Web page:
Larger more aggressive fish will eat smaller fish. Some fish, like tiger barbs, are known for nipping the delicate fins of guppies.

Certain species will be shy and evasive in a mixed community tank. If they have no where to hide, they will stress, causing losses.

Be aware of the different species water parameters. Some aquarium fish are better suited to brackish water, whilst others won’t tolerate any salt. Some species are adapted to survive in cold water, whilst others will be solely tropical species requiring warm water to survive.

Fish such as carp like eating and digging up plants. Species of fish like loaches will eat your baby snails.

With marine aquarium setups, understand which fish species are compatible with the different corals and anemones in the tank.

Closing Thoughts

To see your aquarium or pond ecosystem thrive is a very rewarding feeling. What you put in in the beginning with this hobby will reward you many times over. Take your time, do your research, set up with the right equipment and read the many aquarium info and tips articles we have provided.

 

Best Info and Tips Article Snippets

Best Nano Saltwater Fish For Your Nano Reef Tank15 Best Nano Saltwater Fish For Your Nano Reef Tank

Starting your new aquarium hobby can be as easy as A-B-C if you follow the guidelines for proper fish maintenance. An aquarium is considered a “nano tank” when it can hold 30 liters of saltwater or less. Although an aquarium of this size looks easy to maintain, there is a little more to it. It starts with knowing which fish are best suited. Read about our recommended fish HERE.

 

How to Raise KH in Aquarium Water (Complete Guide)

In this article we explain KH (Carbonate Hardness) and its importance to the aquarium and we show how to Raise KH in Aquarium water. We also address GH and pH as all these water measurements are interrelated. Click HERE to read.

 

10-The-Best-Live-Plants-for-Betta-FishBest Plants for Betta Fish Tanks – Live and Artificial

Betta fish (Siamese Fighting Fish) naturally live in heavily-vegetated, shallow water streams in Asia. When deciding how to set up your tank, there are so many plant options to choose from that could resemble their natural habitat. We have put together a list of the Best Plants for Betta Fish Tanks to give you more of an idea of what would suit your betta fish. Read Reviews HERE.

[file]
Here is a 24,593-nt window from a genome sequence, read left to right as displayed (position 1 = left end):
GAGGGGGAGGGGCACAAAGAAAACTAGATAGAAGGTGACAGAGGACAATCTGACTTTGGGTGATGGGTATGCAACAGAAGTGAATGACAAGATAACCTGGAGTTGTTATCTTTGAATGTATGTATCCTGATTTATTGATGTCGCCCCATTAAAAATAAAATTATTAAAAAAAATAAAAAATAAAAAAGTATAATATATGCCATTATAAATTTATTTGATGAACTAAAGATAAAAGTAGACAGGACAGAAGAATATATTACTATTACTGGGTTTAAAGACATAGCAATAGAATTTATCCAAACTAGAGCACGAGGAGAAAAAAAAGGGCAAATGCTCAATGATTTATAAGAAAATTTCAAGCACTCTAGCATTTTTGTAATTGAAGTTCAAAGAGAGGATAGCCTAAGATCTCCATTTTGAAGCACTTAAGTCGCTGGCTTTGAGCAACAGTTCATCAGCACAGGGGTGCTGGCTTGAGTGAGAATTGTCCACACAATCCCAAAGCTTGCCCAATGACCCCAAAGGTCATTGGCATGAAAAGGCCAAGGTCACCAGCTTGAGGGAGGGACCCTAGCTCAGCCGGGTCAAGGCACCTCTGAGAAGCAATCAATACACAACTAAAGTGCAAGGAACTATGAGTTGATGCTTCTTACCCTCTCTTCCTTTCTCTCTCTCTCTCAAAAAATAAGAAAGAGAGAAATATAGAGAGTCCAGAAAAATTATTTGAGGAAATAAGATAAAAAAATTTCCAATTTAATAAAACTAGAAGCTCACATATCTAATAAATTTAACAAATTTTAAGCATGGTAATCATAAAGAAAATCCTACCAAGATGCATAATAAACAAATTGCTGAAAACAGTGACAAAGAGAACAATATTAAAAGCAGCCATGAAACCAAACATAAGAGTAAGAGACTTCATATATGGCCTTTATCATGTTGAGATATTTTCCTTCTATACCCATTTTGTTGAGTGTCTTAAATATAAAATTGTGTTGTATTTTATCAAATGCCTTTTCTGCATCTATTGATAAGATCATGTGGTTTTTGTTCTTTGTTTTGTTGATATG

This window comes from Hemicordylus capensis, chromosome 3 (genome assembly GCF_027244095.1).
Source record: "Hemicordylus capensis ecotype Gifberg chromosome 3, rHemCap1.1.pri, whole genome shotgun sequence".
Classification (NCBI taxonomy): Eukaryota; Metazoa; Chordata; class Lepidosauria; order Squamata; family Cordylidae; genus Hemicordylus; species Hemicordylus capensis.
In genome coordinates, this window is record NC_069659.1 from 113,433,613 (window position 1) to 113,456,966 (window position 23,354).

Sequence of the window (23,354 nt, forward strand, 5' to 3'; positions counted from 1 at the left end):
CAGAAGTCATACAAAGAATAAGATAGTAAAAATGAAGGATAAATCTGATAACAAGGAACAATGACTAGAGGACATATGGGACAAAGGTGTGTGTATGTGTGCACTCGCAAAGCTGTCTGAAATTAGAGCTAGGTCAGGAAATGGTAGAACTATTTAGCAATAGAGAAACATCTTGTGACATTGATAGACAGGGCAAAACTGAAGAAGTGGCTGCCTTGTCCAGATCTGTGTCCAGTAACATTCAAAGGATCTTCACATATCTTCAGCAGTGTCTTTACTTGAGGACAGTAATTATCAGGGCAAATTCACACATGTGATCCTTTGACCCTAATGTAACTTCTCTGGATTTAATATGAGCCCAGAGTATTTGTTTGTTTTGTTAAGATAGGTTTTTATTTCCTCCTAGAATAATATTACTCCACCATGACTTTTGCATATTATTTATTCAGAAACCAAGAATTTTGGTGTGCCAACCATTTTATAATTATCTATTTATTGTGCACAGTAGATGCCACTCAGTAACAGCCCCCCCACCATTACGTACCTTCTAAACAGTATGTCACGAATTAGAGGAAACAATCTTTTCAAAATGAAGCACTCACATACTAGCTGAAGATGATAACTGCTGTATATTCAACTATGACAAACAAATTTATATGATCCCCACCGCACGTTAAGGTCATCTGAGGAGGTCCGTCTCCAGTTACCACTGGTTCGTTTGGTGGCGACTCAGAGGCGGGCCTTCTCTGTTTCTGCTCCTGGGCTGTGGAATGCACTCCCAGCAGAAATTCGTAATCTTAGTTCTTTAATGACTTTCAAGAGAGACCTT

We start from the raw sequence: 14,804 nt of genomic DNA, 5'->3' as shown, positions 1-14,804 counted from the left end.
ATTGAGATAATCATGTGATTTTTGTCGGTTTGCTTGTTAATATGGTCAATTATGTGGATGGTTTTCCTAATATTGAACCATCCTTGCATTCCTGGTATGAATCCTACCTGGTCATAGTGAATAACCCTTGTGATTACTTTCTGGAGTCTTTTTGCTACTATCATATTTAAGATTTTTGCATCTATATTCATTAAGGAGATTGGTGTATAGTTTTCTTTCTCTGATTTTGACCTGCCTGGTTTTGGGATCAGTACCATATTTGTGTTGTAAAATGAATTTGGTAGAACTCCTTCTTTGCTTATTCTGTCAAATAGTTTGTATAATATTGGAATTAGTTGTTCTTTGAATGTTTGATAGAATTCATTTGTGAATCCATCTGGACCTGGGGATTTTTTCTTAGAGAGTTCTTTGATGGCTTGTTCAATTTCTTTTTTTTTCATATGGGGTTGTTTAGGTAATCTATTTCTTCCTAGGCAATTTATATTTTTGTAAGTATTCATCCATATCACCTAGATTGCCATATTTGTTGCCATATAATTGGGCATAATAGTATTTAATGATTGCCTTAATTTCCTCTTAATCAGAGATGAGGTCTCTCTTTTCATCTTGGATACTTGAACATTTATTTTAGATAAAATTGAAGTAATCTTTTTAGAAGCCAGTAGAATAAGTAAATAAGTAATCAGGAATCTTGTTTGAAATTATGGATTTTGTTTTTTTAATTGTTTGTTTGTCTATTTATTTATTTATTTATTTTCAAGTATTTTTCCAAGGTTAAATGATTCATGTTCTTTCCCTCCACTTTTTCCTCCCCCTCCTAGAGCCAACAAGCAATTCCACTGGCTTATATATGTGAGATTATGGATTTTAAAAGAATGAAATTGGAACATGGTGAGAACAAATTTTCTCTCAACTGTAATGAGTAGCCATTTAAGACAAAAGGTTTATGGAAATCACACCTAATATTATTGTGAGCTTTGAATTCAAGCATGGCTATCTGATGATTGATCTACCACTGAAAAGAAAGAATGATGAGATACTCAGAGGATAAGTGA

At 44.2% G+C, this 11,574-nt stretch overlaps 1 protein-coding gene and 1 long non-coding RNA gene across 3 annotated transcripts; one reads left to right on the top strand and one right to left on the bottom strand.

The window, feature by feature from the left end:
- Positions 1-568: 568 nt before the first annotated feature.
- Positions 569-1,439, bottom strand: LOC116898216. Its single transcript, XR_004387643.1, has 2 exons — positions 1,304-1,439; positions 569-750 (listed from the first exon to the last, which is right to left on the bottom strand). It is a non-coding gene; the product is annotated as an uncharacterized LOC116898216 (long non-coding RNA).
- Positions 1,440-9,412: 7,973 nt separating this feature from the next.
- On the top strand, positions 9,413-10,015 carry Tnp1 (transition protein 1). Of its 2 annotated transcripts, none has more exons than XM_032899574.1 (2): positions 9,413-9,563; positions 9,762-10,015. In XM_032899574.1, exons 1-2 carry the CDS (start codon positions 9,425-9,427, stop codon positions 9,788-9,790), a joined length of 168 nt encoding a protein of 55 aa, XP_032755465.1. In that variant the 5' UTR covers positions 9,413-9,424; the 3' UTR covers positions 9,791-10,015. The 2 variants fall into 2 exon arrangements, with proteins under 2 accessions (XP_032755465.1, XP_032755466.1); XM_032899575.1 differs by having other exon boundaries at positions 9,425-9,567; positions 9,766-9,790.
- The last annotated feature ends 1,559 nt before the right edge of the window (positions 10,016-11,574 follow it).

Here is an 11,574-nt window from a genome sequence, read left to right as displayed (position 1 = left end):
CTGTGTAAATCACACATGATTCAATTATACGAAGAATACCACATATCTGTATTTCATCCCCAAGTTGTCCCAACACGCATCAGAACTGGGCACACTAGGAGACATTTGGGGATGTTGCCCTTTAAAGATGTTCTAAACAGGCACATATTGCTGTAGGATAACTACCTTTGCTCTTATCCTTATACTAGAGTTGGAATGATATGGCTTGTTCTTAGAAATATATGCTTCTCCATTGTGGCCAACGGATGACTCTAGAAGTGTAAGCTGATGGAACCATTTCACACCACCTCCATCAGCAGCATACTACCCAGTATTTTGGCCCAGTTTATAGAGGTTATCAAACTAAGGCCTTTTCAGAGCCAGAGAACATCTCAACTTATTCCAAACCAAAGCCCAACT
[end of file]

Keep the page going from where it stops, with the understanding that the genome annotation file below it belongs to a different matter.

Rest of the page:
Betta fish names60+ Betta Fish Names For All Types Of Bettas!

Betta fish, also known as Siamese Fighting Fish, are great pets for beginner fish-keepers. They are clearly distinguished by their beautiful, long fins ranging from bright reds to deep blues. If you’re looking for some ideas to name your elegant fish, we’ve compiled a list of the Best Betta Fish Names that we could find to give you some inspiration. Check them out HERE!

 

Female vs. Male Betta FishFemale vs Male Bettas

Betta fish are some of the most stunning tropical fish found at your local pet store. Their characteristics and physical features are an appealing catch for aquarium keepers, however differ greatly between the male and female fish. We’ve compiled everything you need to know about Female vs Male Betta Fish right here.

 

How Many Glofish in a 10 Gallon TankHow Many Glofish in a 10 Gallon Tank? Important Advice Guide

Unlike anything else in the world of aquatic life in aquariums is the Glofish! They are magnificently colored, spectacular fish which have had a fluorescence gene added to their genome, resulting in fish that are permanently fluorescent. In this article we delve into the controversal question: How Many Glofish in a 10 Gallon Tank?

 

Do Betta Fish Need Filters? 

Betta fish have the unique ability of surviving in waters with little oxygen because they can breathe oxygen directly from the air. Because of this, some hobbyists believe that they don’t need a filter. So, Do Betta Fish Need Filters? A filter does more than just aerate an aquarium, it also works to clear out toxins and debris from the tank. So ultimately yes, betta fish would benefit a lot from having a filter. Read the full article HERE.

 

Electric Blue White Skirt Tetra GlofishHow Many Glofish in a 5-gallon Tank? The Ideal Tank & Mates!

It’s no surprise that the colorful Glofish catches your eye! Many new fish hobbyists are drawn to the fish that could potentially become a new addition to their aquarium. This article will help you determine how many glofish you can keep a 5-gallon tank. We explain the requirements for caring for glofish, tankmates and the different types of glofish available in pet fish stores. Read the article HERE.

 

How Long can a betta fish go without food?How Long Can Betta Fish Go Without Food?

When in the right tank and living environment, betta fish are active, curious and entertaining fish, with colorful full fins. They can actually survive without food for a considerable amount of time. However, there are some things fish-keeper need to know. Learn more HERE.